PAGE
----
A vivid novel of Charles Baudelaire and his lover Jeanne Duval, the Haitian cabaret singer who inspired his most famous and controversial poems, set in nineteenth-century Paris.
For readers who have been drawn to The Paris Wife, Black Venus captures the artistic scene in the great French city decades earlier, when the likes of Dumas and Balzac argued literature in the cafes of the Left Bank. Among the bohemians, the young Charles Baudelaire stood out—dressed impeccably thanks to an inheritance that was quickly vanishing. Still at work on the poems that he hoped would make his name, he spent his nights enjoying the alcohol, opium, and women who filled the seedy streets of the city.
One woman would catch his eye—a beautiful Haitian cabaret singer named Jeanne Duval. Their lives would remain forever intertwined thereafter, and their romance would inspire his most infamous poems—leading to the banning of his masterwork, Les Fleurs du Mal, and a scandalous public trial for obscenity.
James MacManus's Black Venus re-creates the classic Parisian literary world in vivid detail, complete with not just an affecting portrait of the famous poet but also his often misunderstood, much-maligned muse.
PARTICULARS OF THE BOOK :
Published by: Thomas Dunne Books/St. Martin's Press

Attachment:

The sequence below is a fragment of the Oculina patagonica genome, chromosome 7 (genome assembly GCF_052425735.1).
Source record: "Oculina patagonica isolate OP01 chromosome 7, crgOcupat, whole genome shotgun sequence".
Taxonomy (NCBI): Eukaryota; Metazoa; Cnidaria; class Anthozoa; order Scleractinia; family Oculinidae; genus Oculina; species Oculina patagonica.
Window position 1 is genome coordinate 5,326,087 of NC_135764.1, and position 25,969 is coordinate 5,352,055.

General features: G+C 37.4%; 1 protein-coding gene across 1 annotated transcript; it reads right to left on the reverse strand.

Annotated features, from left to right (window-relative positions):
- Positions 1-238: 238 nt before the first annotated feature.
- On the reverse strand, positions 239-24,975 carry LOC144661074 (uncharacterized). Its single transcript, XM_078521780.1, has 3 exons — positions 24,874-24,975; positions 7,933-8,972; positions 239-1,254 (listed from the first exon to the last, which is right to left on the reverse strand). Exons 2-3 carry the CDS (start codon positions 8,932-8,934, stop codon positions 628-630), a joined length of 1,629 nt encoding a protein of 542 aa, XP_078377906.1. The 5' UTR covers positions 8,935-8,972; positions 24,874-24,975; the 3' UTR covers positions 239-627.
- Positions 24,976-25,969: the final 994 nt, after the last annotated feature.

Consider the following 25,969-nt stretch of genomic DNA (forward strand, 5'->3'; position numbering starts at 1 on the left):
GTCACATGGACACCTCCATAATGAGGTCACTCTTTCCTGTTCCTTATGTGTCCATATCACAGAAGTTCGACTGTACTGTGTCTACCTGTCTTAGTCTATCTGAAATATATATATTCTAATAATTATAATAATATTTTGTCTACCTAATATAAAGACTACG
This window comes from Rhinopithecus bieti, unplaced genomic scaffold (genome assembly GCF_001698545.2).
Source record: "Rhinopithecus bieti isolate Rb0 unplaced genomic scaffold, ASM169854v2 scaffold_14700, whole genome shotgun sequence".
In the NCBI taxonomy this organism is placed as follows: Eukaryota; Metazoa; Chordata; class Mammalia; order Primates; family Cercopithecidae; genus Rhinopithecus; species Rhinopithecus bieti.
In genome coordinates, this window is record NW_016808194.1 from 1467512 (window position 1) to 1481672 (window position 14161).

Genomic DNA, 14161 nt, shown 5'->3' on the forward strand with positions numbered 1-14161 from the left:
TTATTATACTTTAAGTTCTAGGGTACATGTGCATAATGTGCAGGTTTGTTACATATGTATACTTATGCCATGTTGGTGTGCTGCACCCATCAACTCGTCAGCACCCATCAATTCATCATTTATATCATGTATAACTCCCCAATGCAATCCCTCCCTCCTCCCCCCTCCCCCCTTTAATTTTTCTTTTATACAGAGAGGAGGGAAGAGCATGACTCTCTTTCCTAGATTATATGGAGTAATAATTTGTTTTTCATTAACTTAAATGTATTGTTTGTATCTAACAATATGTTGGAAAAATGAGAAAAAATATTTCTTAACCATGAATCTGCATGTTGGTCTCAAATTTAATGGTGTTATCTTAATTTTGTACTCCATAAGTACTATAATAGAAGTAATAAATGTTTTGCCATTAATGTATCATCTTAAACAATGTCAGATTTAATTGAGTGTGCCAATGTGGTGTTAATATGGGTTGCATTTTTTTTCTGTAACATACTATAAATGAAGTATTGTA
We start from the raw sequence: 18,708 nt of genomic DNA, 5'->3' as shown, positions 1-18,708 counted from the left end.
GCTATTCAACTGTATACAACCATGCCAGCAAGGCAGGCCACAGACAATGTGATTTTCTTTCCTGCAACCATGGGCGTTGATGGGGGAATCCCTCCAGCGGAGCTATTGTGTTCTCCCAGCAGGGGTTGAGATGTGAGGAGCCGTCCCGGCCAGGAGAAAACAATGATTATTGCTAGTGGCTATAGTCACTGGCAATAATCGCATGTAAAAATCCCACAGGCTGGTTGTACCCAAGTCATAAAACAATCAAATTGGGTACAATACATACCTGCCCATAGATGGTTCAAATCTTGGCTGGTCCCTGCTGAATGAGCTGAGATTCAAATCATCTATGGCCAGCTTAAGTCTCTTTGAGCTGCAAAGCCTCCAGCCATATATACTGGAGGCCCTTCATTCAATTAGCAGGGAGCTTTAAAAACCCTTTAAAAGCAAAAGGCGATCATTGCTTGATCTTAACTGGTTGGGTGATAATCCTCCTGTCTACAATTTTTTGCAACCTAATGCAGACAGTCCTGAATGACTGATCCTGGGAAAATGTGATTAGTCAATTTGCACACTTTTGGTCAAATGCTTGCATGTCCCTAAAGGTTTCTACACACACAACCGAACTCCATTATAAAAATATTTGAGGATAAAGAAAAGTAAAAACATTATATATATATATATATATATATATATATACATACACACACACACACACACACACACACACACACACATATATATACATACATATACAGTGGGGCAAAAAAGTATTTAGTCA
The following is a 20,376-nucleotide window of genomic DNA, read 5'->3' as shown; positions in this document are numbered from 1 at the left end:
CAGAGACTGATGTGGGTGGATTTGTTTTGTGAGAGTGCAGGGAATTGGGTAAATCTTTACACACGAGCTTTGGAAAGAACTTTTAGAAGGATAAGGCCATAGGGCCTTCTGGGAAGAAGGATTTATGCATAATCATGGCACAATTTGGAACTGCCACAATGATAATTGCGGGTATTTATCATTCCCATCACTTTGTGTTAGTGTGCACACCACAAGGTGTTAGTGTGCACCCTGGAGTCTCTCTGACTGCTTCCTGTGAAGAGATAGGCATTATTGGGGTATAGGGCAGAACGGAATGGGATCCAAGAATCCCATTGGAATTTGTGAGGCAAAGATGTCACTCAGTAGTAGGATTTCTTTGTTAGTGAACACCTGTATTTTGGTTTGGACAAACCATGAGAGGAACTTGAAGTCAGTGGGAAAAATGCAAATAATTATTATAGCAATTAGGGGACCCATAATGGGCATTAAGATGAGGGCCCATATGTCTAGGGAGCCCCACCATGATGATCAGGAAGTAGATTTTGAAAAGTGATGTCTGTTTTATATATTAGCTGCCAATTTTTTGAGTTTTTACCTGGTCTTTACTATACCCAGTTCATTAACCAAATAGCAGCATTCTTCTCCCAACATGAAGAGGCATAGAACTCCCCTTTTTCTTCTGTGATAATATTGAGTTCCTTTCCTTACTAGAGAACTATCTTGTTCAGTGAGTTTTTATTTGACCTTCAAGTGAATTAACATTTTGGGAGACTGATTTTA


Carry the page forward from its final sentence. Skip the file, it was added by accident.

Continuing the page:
Genre: Historical Fiction
Author: James MacManus
Find out more on his website: James MacManus
ABOUT THE AUTHOR :
THE BOOKISH DAME REVIEWS :
This is one of those books I was dying to love. Baudelaire is my favorite French poet. I adore his poems, his intensity, his ardent way of expressing life and love. I was hoping for so much in this story of his muse, Jeanne Duval. Sadly, it was only a lukewarm representation of what must have been a very hot obsession. I was disappointed from the get-go.
While details of their lives, surroundings and relationship were set within the novel at the correct times and places, it was such that I felt I was reading a text book that had been "fancied up;" or made more palatable with warm icing. The book lacked heart and real substance. It felt flat. The characters were not well-defined or alive. While I wanted to care about them, I found I couldn't. They were without life and too devoid of definition to become captivating. Both Baudelaire and Jeanne Duval were not at all as charming as one would hope.
The surroundings and descriptive details that might have made Paris come alive were weak. There was very little atmosphere. I never really got a sense of place although the characters went to some exotic locations that would have been fun to have experienced vicariously! It felt as if the author was so stuck in detailing the history, he lacked imagination.
As far as a historical perspective of Baudelaire and his beautiful, irreverent muse Jeanne Duval goes, this is a book that did answer some questions about their relationship and what drove his genius and madness. It was a book that filled in the gaps on what their lives might have been like and how society might have reacted to them as a couple. The research seemed strong, in essence.
What disappointed was that it was not a captivating work of historical fiction. It did not flow in story form. There was a lack of description on all counts. The characters, as I've said, were virtually one dimensional. Dialog was stilted. And, the book on whole was not compelling or exciting.
Beautiful cover, fantastic idea...but no follow through on this one. A missed opportunity... I'm sad.
3 stars for a fair story Deborah/TheBookishDame